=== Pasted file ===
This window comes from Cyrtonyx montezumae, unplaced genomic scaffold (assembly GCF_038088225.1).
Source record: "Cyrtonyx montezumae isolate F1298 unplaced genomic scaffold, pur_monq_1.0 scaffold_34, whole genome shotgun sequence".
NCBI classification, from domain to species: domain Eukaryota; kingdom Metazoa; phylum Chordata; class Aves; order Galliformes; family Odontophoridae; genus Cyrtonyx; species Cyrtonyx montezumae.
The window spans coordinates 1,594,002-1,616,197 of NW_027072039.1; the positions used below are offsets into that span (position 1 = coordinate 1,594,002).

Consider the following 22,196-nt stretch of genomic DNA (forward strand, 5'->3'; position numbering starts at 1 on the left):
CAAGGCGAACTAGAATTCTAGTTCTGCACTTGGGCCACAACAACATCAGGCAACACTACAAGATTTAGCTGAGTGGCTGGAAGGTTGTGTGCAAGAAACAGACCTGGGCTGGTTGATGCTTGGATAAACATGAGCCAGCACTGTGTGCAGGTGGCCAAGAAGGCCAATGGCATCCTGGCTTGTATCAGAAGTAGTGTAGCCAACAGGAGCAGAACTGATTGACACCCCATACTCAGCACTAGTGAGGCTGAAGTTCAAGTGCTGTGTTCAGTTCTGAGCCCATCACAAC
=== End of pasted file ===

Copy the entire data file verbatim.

This window comes from Cyrtonyx montezumae, unplaced genomic scaffold (assembly GCF_038088225.1).
Source record: "Cyrtonyx montezumae isolate F1298 unplaced genomic scaffold, pur_monq_1.0 scaffold_34, whole genome shotgun sequence".
NCBI classification, from domain to species: domain Eukaryota; kingdom Metazoa; phylum Chordata; class Aves; order Galliformes; family Odontophoridae; genus Cyrtonyx; species Cyrtonyx montezumae.
The window spans coordinates 1,594,002-1,616,197 of NW_027072039.1; the positions used below are offsets into that span (position 1 = coordinate 1,594,002).

Consider the following 22,196-nt stretch of genomic DNA (forward strand, 5'->3'; position numbering starts at 1 on the left):
CAAGGCGAACTAGAATTCTAGTTCTGCACTTGGGCCACAACAACATCAGGCAACACTACAAGATTTAGCTGAGTGGCTGGAAGGTTGTGTGCAAGAAACAGACCTGGGCTGGTTGATGCTTGGATAAACATGAGCCAGCACTGTGTGCAGGTGGCCAAGAAGGCCAATGGCATCCTGGCTTGTATCAGAAGTAGTGTAGCCAACAGGAGCAGAACTGATTGACACCCCATACTCAGCACTAGTGAGGCTGAAGTTCAAGTGCTGTGTTCAGTTCTGAGCCCATCACAAC